New York to charge motorists $15 to enter Manhattan

The city wants to ease congestion and pollution in its central business district.

New York state legislators have unearthed a five-year-old bill that provides for a $15 fee for motorists who drive into Manhattan south of Central Park and 60th Street during daytime hours, a travel outlet reported

The bill was passed in 2019 and put on a shelf due to the Covid-19 pandemic but congestion and pollution, as well as financial pressure reminded the authorities of its existence. Enforcement of this legislation would let New York raise $1 billion dollars annually, according the National Public Radio broadcast

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During the daytime, motorists would be charge $15 to drive into the Manhattan zone with their private cars, and $3.75 during night time, from 9:00 p.m.

to 5:00 a.m. during the week and 9:00 p.m. to 9:00 a.m. on weekends. Large vehicles would pay more – $36 for sightseeing buses and trucks with trailers during the day. Taxi journeys into the zone will require an extra $1.25 per trip while app-based rides would have to pay $2.50.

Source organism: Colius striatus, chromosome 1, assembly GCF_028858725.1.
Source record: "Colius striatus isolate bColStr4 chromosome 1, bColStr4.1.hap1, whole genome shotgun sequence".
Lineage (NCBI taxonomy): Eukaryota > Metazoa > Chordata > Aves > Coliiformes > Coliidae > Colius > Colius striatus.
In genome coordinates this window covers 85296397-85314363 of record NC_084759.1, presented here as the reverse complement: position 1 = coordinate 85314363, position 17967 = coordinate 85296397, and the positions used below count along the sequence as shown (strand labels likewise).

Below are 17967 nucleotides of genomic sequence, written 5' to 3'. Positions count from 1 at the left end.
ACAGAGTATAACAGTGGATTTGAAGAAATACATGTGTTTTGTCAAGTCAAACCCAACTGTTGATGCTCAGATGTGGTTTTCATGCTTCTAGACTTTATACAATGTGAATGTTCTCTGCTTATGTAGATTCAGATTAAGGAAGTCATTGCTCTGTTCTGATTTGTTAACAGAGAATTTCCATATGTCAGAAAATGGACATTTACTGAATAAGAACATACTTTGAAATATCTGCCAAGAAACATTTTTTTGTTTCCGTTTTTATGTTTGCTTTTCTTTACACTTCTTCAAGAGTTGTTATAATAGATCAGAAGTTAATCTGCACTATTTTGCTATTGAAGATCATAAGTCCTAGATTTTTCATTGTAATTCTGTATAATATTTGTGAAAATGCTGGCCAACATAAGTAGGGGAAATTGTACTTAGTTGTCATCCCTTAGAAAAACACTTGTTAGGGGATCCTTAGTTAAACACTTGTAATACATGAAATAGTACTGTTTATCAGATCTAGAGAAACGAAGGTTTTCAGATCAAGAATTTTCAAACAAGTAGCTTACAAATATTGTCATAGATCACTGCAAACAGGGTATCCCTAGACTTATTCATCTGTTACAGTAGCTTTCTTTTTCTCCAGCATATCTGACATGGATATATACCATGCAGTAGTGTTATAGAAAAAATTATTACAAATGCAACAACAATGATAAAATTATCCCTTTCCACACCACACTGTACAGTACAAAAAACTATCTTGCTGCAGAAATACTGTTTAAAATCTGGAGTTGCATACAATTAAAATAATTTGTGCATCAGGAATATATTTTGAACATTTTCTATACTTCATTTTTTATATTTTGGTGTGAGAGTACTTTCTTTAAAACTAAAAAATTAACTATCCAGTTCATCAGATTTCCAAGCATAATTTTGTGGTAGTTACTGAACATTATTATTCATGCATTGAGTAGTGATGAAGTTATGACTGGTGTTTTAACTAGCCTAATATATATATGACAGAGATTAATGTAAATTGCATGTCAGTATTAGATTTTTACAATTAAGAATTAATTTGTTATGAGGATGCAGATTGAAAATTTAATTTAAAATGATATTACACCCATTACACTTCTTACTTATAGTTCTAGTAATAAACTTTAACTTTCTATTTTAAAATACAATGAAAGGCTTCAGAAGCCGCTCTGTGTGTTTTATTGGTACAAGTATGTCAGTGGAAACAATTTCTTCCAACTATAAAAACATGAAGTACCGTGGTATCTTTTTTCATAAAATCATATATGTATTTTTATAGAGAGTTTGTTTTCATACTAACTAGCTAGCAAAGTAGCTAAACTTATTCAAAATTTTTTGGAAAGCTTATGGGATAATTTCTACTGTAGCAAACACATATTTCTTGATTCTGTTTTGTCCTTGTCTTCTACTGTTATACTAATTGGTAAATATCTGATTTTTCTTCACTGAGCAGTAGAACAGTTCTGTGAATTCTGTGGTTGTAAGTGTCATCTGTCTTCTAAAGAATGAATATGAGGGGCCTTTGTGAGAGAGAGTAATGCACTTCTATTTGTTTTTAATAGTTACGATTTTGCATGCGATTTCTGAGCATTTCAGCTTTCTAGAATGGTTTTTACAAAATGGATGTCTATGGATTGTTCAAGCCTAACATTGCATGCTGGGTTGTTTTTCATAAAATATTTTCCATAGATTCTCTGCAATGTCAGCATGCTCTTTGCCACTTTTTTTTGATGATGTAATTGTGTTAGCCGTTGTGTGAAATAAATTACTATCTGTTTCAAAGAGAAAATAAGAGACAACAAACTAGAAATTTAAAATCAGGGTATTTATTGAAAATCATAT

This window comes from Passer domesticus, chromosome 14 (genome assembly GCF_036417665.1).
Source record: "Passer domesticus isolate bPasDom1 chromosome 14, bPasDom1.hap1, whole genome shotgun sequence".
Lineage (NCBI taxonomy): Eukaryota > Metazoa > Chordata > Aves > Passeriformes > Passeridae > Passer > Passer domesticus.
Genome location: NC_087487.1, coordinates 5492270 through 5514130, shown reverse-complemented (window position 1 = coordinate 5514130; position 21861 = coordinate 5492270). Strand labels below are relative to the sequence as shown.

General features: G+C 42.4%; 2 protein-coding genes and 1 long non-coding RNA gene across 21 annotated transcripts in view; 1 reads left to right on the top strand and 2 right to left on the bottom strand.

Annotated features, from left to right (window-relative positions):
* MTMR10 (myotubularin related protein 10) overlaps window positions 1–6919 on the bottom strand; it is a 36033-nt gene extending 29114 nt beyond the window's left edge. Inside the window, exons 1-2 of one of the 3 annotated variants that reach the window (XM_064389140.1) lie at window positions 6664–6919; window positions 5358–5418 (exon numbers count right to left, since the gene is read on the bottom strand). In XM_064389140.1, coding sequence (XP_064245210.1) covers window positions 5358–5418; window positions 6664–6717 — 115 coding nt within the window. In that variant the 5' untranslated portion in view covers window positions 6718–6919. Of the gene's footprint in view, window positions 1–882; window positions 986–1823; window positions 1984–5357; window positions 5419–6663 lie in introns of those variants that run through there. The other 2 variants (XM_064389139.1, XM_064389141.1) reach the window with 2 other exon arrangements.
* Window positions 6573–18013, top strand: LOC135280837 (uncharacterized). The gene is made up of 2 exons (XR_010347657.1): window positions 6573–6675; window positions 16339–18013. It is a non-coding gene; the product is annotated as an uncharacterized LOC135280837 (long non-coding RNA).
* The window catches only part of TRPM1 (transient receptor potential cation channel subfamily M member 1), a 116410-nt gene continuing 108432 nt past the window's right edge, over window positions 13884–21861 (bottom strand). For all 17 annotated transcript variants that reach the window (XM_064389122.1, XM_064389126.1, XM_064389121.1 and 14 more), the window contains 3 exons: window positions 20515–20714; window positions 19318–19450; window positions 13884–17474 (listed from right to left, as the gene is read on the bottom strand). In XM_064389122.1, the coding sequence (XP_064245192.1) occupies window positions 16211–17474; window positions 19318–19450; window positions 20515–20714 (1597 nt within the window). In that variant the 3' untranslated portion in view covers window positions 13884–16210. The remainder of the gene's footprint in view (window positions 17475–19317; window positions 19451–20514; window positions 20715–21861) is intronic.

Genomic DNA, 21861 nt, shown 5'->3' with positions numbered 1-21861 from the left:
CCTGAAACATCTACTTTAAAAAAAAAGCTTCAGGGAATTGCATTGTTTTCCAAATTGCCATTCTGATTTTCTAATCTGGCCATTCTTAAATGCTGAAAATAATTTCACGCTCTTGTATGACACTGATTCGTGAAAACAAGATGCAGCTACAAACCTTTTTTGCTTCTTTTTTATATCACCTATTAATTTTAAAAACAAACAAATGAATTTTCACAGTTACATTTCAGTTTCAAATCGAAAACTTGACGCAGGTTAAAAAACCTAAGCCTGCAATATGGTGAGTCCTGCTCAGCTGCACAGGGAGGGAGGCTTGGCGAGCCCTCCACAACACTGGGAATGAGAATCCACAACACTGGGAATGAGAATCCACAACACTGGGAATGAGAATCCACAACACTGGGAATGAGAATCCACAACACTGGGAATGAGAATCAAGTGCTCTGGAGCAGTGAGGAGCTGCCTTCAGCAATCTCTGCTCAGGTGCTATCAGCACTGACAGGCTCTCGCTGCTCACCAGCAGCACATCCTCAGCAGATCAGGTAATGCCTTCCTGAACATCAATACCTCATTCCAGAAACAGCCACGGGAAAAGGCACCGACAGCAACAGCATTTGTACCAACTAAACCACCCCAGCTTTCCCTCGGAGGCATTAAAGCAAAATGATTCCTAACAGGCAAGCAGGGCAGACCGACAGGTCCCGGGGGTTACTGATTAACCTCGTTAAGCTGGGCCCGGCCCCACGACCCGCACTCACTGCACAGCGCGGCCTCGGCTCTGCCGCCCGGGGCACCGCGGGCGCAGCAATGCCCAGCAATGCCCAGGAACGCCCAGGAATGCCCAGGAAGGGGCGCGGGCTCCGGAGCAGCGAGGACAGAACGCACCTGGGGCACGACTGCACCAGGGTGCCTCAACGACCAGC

Drivers can reduce the cost of the toll by ensuring their vehicles are fitted with an E-ZPass, which can bring down administration costs by monitoring toll usage remotely. Other drivers can expect to be identified through vehicle registration plate scanners which will result in an invoice by mail.

The authorities want to use the new funds to improve the subway and bus network while motivating people to leave their cars at home and use the public transportation system.

The toll would not apply to some categories: 26,000 public buses, school buses, and government workers. The list might change by then as the measure has been challenged in court by a group of motorists who believe they are entitled to exemptions, including businesspeople, school teachers, emergency services, and taxi drivers.

The lawsuit could delay the toll’s start date, which is expected to come into effect in June 2024.

A similar tall exists in many cities around the world - Athens, Brussels, Paris, Stockholm, and Singapore. London is currently considering extending its Low Emission Zone and Ultra Low Emission Zone onto larger parts of the city.

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